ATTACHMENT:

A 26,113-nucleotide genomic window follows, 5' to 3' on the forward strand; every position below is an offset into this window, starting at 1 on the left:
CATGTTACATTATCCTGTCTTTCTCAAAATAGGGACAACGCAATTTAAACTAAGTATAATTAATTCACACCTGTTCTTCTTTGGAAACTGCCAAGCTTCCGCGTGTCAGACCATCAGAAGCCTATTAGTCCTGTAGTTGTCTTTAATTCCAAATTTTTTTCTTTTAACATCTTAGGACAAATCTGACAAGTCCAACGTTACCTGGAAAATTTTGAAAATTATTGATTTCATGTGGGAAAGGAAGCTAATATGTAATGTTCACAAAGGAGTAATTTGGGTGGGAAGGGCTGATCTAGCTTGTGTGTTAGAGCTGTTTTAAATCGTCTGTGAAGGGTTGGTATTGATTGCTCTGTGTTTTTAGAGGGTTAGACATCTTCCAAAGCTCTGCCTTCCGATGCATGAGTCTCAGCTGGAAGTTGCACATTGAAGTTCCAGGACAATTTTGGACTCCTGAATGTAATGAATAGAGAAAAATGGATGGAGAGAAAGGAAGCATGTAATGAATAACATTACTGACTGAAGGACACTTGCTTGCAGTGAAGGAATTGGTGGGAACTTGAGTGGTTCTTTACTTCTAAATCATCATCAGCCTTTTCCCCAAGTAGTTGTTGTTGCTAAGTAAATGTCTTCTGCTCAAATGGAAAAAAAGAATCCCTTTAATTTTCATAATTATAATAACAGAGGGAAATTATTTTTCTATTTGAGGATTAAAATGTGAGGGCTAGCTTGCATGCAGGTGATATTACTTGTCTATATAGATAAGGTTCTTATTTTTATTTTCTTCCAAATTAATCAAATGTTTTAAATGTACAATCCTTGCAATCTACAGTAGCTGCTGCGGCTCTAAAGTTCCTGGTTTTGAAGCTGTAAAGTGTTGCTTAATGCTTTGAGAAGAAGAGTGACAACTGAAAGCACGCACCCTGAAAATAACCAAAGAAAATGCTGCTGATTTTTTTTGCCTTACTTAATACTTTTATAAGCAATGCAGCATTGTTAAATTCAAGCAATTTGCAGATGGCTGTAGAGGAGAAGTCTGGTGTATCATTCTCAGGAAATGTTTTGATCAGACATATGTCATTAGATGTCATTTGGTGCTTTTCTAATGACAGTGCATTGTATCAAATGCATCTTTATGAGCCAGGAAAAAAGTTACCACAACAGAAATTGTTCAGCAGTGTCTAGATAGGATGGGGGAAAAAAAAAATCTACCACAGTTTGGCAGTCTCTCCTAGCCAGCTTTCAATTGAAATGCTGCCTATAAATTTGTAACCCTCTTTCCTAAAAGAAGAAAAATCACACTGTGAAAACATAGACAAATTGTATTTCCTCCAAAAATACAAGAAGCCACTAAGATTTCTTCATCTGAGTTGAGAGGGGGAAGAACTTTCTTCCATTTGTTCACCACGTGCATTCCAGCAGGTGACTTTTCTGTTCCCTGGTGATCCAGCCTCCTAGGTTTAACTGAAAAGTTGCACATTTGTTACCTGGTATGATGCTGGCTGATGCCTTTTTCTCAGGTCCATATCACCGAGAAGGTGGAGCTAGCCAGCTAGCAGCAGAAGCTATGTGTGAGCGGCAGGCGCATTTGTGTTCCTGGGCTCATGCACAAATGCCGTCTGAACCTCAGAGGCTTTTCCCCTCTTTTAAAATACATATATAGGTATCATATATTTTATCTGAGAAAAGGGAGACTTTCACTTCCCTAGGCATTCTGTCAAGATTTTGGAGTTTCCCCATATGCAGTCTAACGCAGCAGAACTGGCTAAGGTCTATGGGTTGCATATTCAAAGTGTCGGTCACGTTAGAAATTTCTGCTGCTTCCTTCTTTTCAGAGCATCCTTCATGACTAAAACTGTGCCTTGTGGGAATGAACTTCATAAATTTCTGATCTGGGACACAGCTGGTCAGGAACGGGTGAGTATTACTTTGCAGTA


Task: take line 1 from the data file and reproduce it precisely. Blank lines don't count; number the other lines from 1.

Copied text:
A 26,113-nucleotide genomic window follows, 5' to 3' on the forward strand; every position below is an offset into this window, starting at 1 on the left: